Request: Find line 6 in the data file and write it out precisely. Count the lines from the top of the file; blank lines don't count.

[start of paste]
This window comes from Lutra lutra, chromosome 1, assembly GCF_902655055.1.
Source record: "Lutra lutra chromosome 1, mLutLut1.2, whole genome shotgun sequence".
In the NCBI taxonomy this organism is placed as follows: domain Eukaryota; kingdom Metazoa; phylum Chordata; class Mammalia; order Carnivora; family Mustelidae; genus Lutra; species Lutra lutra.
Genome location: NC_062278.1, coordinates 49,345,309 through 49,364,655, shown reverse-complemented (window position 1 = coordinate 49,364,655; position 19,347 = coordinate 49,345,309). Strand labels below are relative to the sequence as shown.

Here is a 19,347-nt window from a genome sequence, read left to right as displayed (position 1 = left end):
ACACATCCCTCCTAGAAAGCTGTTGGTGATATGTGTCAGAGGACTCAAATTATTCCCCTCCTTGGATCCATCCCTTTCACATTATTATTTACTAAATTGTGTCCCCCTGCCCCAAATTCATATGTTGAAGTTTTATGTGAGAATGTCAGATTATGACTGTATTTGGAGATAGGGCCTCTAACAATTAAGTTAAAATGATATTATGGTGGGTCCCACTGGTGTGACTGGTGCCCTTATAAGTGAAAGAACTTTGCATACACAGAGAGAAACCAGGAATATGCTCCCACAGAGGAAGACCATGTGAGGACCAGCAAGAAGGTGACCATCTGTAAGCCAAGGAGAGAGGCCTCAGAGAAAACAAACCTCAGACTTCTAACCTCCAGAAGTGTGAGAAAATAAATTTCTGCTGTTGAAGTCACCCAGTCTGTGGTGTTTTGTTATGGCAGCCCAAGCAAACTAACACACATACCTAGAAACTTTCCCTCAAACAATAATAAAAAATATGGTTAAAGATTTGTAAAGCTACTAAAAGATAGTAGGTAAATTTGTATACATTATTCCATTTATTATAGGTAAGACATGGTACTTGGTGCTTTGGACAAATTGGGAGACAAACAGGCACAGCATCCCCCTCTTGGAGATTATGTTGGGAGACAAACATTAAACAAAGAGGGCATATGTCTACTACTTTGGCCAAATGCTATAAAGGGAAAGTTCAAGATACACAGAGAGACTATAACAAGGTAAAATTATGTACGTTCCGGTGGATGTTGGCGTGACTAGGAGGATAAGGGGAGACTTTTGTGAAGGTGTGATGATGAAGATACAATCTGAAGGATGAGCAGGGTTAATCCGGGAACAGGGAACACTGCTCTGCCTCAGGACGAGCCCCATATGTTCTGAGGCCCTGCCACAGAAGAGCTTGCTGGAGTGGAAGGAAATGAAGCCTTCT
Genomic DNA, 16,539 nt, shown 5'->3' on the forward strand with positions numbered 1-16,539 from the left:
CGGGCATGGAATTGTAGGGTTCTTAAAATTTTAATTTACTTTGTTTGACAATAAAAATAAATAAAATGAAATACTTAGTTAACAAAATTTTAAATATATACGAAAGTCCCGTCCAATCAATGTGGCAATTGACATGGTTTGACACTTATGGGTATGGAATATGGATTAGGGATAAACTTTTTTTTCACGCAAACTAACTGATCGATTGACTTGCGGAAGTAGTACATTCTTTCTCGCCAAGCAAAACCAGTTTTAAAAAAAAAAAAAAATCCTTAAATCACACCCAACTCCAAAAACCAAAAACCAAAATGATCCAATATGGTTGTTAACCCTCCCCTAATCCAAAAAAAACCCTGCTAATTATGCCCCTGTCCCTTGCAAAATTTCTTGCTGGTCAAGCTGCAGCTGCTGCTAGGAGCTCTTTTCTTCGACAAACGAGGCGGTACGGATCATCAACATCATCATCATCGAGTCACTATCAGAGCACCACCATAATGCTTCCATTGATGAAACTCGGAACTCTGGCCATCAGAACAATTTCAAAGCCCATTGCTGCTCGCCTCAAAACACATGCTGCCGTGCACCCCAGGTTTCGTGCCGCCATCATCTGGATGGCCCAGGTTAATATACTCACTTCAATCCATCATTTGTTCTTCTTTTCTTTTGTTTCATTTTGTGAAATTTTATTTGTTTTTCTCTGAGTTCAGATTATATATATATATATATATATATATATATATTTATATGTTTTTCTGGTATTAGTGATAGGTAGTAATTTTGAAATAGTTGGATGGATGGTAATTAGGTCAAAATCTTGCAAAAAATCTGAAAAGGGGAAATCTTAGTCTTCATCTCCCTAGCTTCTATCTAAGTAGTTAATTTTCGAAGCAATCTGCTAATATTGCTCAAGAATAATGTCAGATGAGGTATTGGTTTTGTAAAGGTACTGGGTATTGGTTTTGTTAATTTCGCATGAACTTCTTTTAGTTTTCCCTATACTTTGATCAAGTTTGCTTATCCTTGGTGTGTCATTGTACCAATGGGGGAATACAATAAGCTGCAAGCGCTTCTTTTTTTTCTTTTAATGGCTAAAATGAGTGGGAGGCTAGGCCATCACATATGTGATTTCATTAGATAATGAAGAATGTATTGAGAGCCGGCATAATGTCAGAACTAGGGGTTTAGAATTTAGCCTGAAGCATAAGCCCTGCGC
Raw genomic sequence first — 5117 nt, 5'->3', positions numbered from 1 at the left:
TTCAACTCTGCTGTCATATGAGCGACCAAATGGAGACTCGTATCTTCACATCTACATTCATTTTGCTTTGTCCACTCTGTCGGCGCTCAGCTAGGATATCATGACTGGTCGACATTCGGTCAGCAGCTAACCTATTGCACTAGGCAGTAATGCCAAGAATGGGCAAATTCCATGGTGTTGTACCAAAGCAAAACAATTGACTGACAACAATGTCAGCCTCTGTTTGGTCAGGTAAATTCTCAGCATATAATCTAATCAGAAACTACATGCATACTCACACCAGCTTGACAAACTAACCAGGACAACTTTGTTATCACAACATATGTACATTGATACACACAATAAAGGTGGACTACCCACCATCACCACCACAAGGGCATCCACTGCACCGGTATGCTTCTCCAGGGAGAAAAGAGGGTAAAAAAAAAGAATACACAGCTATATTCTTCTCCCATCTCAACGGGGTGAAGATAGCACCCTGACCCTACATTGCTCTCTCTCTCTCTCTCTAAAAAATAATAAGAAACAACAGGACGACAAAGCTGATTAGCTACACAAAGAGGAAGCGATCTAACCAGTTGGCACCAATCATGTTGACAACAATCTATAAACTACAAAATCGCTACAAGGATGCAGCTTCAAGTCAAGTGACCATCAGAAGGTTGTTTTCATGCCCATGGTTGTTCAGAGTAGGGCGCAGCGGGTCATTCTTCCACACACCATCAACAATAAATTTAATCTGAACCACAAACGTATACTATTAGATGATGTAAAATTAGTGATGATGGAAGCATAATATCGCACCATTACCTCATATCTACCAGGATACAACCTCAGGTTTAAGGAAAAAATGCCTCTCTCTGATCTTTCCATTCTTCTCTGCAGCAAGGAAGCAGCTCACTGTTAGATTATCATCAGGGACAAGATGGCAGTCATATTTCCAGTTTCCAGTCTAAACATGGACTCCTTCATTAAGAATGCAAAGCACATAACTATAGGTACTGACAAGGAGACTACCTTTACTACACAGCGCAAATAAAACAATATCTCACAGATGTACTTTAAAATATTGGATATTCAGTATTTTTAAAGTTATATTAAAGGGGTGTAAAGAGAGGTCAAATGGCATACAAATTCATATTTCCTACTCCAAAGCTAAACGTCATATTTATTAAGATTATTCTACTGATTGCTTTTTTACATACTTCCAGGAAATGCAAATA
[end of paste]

ACACATCCCTCCTAGAAAGCTGTTGGTGATATGTGTCAGAGGACTCAAATTATTCCCCTCCTTGGATCCATCCCTTTCACATTATTATTTACTAAATTGTGTCCCCCTGCCCCAAATTCATATGTTGAAGTTTTATGTGAGAATGTCAGATTATGACTGTATTTGGAGATAGGGCCTCTAACAATTAAGTTAAAATGATATTATGGTGGGTCCCACTGGTGTGACTGGTGCCCTTATAAGTGAAAGAACTTTGCATACACAGAGAGAAACCAGGAATATGCTCCCACAGAGGAAGACCATGTGAGGACCAGCAAGAAGGTGACCATCTGTAAGCCAAGGAGAGAGGCCTCAGAGAAAACAAACCTCAGACTTCTAACCTCCAGAAGTGTGAGAAAATAAATTTCTGCTGTTGAAGTCACCCAGTCTGTGGTGTTTTGTTATGGCAGCCCAAGCAAACTAACACACATACCTAGAAACTTTCCCTCAAACAATAATAAAAAATATGGTTAAAGATTTGTAAAGCTACTAAAAGATAGTAGGTAAATTTGTATACATTATTCCATTTATTATAGGTAAGACATGGTACTTGGTGCTTTGGACAAATTGGGAGACAAACAGGCACAGCATCCCCCTCTTGGAGATTATGTTGGGAGACAAACATTAAACAAAGAGGGCATATGTCTACTACTTTGGCCAAATGCTATAAAGGGAAAGTTCAAGATACACAGAGAGACTATAACAAGGTAAAATTATGTACGTTCCGGTGGATGTTGGCGTGACTAGGAGGATAAGGGGAGACTTTTGTGAAGGTGTGATGATGAAGATACAATCTGAAGGATGAGCAGGGTTAATCCGGGAACAGGGAACACTGCTCTGCCTCAGGACGAGCCCCATATGTTCTGAGGCCCTGCCACAGAAGAGCTTGCTGGAGTGGAAGGAAATGAAGCCTTCT